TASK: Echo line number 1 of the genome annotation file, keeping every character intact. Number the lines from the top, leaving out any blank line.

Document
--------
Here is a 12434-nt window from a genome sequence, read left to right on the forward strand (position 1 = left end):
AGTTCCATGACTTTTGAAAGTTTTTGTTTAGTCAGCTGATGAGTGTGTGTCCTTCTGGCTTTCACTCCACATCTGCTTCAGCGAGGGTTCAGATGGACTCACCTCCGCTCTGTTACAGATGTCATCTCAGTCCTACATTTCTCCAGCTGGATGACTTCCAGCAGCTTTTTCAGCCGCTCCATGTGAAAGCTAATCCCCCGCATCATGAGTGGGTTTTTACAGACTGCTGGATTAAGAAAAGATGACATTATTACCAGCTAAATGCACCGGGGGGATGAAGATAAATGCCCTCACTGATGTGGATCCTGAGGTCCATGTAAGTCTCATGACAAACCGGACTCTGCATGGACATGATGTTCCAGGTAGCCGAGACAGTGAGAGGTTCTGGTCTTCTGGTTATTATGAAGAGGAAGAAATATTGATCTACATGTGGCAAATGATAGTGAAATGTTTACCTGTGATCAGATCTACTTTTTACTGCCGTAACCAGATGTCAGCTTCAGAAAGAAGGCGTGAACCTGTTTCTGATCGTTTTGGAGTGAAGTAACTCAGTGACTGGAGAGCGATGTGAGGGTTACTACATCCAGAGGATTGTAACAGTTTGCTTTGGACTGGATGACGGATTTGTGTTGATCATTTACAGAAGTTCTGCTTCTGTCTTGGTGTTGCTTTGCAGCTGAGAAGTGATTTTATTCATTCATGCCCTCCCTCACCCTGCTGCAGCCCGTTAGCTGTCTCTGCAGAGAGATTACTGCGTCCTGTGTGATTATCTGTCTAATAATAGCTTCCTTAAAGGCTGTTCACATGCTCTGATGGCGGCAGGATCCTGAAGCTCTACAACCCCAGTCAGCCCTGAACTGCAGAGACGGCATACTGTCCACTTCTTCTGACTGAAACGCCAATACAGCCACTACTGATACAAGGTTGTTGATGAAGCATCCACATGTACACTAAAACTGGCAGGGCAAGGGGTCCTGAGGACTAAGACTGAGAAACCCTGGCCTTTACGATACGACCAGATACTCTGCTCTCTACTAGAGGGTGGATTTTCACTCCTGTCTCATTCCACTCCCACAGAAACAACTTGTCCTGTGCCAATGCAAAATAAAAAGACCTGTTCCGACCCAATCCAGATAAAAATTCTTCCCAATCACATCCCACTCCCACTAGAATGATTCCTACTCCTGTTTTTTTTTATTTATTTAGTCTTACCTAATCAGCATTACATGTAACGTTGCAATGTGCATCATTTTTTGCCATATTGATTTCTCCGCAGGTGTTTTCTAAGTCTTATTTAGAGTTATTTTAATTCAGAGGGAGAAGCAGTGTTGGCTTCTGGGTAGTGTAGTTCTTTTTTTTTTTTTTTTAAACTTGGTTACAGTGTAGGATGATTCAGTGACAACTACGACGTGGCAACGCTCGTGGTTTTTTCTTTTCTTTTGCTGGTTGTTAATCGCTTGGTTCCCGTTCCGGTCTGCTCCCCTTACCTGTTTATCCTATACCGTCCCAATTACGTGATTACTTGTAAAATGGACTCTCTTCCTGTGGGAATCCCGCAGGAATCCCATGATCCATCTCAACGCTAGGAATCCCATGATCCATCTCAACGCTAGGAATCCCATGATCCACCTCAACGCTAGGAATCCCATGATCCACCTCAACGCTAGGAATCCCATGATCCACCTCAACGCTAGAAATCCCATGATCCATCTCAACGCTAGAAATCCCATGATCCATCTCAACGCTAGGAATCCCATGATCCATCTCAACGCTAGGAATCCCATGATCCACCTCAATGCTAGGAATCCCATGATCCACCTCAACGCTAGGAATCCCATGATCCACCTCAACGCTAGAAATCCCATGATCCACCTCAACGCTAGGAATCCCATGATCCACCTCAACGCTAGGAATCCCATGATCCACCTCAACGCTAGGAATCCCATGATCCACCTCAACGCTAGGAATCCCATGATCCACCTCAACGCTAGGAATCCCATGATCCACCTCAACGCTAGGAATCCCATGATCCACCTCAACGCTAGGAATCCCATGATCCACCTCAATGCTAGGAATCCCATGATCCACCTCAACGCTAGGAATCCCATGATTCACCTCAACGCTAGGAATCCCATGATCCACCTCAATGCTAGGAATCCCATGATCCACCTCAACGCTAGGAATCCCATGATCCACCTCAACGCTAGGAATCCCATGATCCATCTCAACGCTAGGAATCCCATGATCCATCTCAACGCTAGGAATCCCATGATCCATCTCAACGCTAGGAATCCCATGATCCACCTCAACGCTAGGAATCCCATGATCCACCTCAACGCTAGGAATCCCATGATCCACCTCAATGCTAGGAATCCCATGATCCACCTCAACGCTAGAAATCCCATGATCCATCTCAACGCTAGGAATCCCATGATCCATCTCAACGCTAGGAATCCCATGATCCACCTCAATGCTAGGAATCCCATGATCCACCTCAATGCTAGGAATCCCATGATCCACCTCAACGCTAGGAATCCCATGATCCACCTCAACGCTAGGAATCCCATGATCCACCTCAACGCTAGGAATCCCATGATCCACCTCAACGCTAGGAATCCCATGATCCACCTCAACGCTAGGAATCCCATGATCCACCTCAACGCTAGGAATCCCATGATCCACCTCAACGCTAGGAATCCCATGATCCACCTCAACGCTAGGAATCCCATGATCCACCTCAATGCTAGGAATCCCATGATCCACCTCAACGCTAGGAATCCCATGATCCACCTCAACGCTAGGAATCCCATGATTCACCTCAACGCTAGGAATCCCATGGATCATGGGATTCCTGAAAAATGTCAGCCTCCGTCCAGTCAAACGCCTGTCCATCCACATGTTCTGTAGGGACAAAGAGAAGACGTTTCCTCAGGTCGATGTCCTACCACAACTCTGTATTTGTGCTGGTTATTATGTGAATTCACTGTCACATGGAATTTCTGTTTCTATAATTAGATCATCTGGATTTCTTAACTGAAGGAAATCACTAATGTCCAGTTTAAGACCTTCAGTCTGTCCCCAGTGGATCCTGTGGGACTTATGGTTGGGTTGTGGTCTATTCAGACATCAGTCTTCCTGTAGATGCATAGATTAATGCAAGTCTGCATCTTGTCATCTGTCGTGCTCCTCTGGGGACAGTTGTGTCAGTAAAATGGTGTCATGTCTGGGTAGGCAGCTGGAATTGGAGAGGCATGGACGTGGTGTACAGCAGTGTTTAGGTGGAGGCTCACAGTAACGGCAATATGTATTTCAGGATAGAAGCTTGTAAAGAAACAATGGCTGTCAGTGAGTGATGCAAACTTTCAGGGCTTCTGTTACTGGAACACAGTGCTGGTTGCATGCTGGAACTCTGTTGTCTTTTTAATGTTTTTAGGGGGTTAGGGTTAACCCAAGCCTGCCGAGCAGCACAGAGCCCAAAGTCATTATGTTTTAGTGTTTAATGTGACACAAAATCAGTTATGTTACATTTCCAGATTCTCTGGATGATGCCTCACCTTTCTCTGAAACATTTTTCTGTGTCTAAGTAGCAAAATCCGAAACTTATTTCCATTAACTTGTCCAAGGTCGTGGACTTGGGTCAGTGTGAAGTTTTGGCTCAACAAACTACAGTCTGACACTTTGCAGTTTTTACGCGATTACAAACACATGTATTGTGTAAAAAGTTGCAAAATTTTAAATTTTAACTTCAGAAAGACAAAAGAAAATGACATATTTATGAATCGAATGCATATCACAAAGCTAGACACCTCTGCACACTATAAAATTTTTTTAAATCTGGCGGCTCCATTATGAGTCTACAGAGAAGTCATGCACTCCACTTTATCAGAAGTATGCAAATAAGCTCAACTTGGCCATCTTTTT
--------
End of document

Here is a 12434-nt window from a genome sequence, read left to right on the forward strand (position 1 = left end):